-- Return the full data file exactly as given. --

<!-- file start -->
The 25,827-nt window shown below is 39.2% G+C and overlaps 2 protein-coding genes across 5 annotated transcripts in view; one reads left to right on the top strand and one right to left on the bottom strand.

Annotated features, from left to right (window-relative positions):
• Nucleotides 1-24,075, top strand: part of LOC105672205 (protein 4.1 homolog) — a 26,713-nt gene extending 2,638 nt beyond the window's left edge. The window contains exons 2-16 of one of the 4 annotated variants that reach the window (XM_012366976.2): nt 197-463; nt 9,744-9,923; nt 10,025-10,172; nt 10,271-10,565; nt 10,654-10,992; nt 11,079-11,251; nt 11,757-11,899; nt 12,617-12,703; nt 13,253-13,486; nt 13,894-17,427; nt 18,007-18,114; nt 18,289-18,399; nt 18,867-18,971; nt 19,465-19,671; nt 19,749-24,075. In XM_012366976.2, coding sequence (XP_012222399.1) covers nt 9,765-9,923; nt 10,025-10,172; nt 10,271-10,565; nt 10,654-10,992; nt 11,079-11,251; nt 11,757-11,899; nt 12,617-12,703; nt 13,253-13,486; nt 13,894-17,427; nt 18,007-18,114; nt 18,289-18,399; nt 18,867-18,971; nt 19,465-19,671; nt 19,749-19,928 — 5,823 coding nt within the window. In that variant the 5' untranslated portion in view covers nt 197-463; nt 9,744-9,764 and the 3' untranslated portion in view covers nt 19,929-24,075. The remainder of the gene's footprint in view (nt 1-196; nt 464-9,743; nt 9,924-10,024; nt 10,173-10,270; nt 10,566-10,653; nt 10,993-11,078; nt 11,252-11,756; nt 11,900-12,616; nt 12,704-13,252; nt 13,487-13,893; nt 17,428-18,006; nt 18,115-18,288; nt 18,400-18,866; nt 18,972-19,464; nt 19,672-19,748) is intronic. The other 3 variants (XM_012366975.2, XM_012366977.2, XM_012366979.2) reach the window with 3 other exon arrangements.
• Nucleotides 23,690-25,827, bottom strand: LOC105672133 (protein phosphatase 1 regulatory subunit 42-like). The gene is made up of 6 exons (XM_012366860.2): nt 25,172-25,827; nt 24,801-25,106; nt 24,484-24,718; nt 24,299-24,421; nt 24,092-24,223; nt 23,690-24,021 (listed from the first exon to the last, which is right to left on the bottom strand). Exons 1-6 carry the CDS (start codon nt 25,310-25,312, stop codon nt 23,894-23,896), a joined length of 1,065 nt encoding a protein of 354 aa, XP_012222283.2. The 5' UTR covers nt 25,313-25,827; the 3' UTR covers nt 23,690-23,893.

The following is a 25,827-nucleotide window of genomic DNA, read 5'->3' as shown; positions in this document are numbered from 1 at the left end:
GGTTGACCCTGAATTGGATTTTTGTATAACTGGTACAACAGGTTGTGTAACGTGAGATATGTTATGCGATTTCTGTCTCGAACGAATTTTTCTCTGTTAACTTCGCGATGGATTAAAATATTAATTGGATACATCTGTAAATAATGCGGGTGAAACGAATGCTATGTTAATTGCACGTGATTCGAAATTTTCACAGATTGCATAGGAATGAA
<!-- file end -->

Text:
The 25,827-nt window shown below is 39.2% G+C and overlaps 2 protein-coding genes across 5 annotated transcripts in view; one reads left to right on the top strand and one right to left on the bottom strand.

Annotated features, from left to right (window-relative positions):
• Nucleotides 1-24,075, top strand: part of LOC105672205 (protein 4.1 homolog) — a 26,713-nt gene extending 2,638 nt beyond the window's left edge. The window contains exons 2-16 of one of the 4 annotated variants that reach the window (XM_012366976.2): nt 197-463; nt 9,744-9,923; nt 10,025-10,172; nt 10,271-10,565; nt 10,654-10,992; nt 11,079-11,251; nt 11,757-11,899; nt 12,617-12,703; nt 13,253-13,486; nt 13,894-17,427; nt 18,007-18,114; nt 18,289-18,399; nt 18,867-18,971; nt 19,465-19,671; nt 19,749-24,075. In XM_012366976.2, coding sequence (XP_012222399.1) covers nt 9,765-9,923; nt 10,025-10,172; nt 10,271-10,565; nt 10,654-10,992; nt 11,079-11,251; nt 11,757-11,899; nt 12,617-12,703; nt 13,253-13,486; nt 13,894-17,427; nt 18,007-18,114; nt 18,289-18,399; nt 18,867-18,971; nt 19,465-19,671; nt 19,749-19,928 — 5,823 coding nt within the window. In that variant the 5' untranslated portion in view covers nt 197-463; nt 9,744-9,764 and the 3' untranslated portion in view covers nt 19,929-24,075. The remainder of the gene's footprint in view (nt 1-196; nt 464-9,743; nt 9,924-10,024; nt 10,173-10,270; nt 10,566-10,653; nt 10,993-11,078; nt 11,252-11,756; nt 11,900-12,616; nt 12,704-13,252; nt 13,487-13,893; nt 17,428-18,006; nt 18,115-18,288; nt 18,400-18,866; nt 18,972-19,464; nt 19,672-19,748) is intronic. The other 3 variants (XM_012366975.2, XM_012366977.2, XM_012366979.2) reach the window with 3 other exon arrangements.
• Nucleotides 23,690-25,827, bottom strand: LOC105672133 (protein phosphatase 1 regulatory subunit 42-like). The gene is made up of 6 exons (XM_012366860.2): nt 25,172-25,827; nt 24,801-25,106; nt 24,484-24,718; nt 24,299-24,421; nt 24,092-24,223; nt 23,690-24,021 (listed from the first exon to the last, which is right to left on the bottom strand). Exons 1-6 carry the CDS (start codon nt 25,310-25,312, stop codon nt 23,894-23,896), a joined length of 1,065 nt encoding a protein of 354 aa, XP_012222283.2. The 5' UTR covers nt 25,313-25,827; the 3' UTR covers nt 23,690-23,893.

The following is a 25,827-nucleotide window of genomic DNA, read 5'->3' as shown; positions in this document are numbered from 1 at the left end:
GGTTGACCCTGAATTGGATTTTTGTATAACTGGTACAACAGGTTGTGTAACGTGAGATATGTTATGCGATTTCTGTCTCGAACGAATTTTTCTCTGTTAACTTCGCGATGGATTAAAATATTAATTGGATACATCTGTAAATAATGCGGGTGAAACGAATGCTATGTTAATTGCACGTGATTCGAAATTTTCACAGATTGCATAGGAATGAA